Harry Potter and The Cursed Child by J.K. Rowling, John Tiffany and Jack Thorne.

This was not as good as a Harry Potter book but I did enjoy reading it.  It’s super quick.  I suspect the plays are a million times better than reading the script and I’m really keen to see how they stage it.

Taking One for the Team

Over the weekend I read A Year of Doing Good by Judith O’Reilly.  And although I was mostly unimpressed I’ve been thinking about it ever since.

This is a memoir and the basic premise is that one year Judith O’Reilly set herself the challenge of doing one good deed everyday for the whole year.

It’s a tricky challenge and I’m not sure it’s one I’d like to take on.  My first thought was I don’t do many good deeds if any.  But then as I read it I started thinking about what I do at CAB and how that would count.  So that would be two days a week covered easily.

Some of her good deeds are pretty amazing – she helped start an initiative that raised over £10K for charity and others felt like she was reaching and really to me it seemed like they shouldn’t have counted – ringing a friend who’d been ill to see how they were or cooking a meal for a visiting family member for example.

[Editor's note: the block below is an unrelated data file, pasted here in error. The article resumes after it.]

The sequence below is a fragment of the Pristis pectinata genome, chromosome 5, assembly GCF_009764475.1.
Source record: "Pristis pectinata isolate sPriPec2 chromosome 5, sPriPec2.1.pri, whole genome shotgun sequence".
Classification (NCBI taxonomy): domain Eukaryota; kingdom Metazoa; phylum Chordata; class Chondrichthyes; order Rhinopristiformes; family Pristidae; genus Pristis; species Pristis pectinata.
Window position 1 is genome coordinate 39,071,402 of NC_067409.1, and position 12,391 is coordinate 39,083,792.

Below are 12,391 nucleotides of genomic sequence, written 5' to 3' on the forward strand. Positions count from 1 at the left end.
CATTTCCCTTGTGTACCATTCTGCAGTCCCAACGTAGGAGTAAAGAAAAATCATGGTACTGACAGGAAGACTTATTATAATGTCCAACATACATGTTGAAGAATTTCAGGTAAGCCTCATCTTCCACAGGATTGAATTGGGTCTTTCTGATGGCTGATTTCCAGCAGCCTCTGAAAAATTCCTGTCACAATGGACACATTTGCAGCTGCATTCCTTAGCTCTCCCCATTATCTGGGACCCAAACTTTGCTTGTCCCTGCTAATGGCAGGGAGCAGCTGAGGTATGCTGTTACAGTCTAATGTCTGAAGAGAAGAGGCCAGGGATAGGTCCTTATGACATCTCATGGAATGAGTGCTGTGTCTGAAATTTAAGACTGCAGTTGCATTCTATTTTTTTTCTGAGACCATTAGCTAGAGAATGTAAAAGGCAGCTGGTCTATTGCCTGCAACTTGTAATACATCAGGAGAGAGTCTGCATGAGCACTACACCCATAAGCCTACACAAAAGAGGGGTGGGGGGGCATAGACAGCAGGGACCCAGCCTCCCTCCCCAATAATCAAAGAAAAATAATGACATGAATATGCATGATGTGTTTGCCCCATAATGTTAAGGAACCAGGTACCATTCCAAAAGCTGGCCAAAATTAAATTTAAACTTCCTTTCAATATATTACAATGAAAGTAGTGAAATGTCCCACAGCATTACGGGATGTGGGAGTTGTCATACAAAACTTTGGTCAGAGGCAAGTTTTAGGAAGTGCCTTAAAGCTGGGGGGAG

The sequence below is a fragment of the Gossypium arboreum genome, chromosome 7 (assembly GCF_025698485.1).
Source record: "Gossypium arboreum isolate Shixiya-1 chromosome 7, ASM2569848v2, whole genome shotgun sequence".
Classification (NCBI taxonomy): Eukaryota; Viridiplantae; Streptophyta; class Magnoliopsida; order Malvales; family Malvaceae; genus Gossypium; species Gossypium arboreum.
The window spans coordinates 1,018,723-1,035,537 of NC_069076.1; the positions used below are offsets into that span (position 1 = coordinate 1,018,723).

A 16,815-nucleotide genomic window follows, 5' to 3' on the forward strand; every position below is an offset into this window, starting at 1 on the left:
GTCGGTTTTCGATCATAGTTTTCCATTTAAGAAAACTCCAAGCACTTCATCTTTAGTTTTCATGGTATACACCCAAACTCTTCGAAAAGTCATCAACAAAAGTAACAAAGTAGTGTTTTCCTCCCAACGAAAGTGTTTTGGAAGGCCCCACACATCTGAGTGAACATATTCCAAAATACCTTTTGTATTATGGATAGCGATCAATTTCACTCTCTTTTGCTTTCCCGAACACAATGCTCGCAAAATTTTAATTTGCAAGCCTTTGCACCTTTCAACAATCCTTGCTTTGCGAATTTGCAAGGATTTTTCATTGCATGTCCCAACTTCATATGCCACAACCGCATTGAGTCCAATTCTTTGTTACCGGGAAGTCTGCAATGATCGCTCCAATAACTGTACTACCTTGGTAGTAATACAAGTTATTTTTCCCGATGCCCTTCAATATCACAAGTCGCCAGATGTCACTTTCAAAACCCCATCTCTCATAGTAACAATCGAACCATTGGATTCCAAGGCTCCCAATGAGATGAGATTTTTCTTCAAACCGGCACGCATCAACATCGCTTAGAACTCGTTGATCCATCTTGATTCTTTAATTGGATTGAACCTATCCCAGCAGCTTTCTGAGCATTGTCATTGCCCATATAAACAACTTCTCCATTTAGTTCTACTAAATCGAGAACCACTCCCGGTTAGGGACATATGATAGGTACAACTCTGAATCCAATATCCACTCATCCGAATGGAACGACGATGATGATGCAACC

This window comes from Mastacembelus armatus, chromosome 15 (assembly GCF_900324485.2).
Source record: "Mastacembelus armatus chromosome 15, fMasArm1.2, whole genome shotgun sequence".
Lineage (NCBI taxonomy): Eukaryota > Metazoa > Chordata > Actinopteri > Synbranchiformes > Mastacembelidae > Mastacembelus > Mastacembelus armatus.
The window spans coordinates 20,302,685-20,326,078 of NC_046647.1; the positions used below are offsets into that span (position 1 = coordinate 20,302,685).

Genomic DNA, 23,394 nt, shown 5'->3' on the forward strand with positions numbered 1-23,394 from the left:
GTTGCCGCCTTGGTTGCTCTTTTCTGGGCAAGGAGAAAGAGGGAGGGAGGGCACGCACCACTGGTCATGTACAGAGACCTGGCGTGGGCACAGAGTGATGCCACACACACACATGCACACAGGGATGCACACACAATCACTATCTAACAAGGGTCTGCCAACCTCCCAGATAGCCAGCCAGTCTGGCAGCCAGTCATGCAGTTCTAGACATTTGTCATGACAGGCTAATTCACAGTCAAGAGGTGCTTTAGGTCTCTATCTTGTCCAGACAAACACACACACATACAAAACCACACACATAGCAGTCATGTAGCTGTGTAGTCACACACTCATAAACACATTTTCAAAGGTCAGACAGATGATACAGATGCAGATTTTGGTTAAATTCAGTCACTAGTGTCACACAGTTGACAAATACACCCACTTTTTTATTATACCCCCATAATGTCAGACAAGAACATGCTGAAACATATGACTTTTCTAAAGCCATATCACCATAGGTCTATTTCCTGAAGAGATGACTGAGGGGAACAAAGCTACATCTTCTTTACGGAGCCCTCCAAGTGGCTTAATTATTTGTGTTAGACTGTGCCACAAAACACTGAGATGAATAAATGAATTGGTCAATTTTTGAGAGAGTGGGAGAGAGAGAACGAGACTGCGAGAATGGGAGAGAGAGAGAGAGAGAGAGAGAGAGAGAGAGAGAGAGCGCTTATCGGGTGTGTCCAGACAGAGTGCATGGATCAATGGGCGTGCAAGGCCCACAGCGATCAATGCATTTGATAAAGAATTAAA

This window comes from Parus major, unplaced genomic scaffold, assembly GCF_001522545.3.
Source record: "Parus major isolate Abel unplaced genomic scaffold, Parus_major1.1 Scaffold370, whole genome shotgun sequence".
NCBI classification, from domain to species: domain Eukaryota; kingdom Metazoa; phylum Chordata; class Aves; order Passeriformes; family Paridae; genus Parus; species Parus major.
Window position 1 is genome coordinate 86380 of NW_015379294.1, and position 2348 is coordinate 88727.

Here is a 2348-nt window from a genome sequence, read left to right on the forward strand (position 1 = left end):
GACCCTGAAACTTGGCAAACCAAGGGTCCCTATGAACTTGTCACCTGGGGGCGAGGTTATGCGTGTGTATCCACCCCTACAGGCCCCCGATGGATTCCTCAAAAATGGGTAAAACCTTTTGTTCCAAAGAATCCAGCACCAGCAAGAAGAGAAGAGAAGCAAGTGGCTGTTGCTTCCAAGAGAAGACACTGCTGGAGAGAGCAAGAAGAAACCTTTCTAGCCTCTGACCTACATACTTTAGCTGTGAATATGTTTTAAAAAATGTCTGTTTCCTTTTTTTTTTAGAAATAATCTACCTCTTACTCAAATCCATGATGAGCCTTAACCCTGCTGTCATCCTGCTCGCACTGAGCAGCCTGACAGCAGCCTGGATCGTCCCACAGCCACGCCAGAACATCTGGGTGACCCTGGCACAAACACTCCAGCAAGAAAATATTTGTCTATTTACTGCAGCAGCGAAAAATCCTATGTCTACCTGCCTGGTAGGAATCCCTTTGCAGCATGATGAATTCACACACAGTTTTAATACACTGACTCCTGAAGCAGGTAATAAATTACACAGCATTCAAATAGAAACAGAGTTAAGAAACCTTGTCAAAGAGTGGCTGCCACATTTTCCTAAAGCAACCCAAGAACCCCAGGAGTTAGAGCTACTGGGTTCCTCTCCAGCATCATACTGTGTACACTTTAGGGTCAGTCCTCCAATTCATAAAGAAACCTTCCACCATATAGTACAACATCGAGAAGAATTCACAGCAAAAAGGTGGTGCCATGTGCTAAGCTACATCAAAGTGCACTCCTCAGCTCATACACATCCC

At which point I realised that I did a really, really good deed for someone last week and forgot to tell anyone about it or blog about it.  And godforbid anyone should do a good deed and keep it quiet.  Because if I’ve learned one thing from reading A Year of Doing Good it’s if you’re vocal enough about these things you can get a book deal. achieve anything

We had a barbecue after sailing last week. One of my friends bought a bottle of wine with her.  I had a glass. And then because it needed using up and she had work the next day and I hate to see a friend struggling I finished the bottle for her.

It was really tough, obviously, forcing down that second glass.  But someone had to do it. And sometimes you’ve just got to suck it up and take one for the team.

Florence Grace by Tracy Rees

I received a copy of Florence Grace by Tracy Rees to review as a part of Quercus Summer.

Florrie Buckley is an orphan, living on the wind-blasted moors of Cornwall. It’s a hard existence but Florrie is content; she runs wild in the mysterious landscape. She thinks her destiny is set in stone. But when Florrie is fifteen, she inherits a never-imagined secret. She is related to a wealthy and notorious London family, the Graces. Overnight, Florrie’s life changes and she moves from country to city, from poverty to wealth. Cut off from everyone she has ever known, Florrie struggles to learn the rules of this strange new world. And then she must try to fathom her destructive pull towards the enigmatic and troubled Turlington Grace, a man with many dark secrets of his own.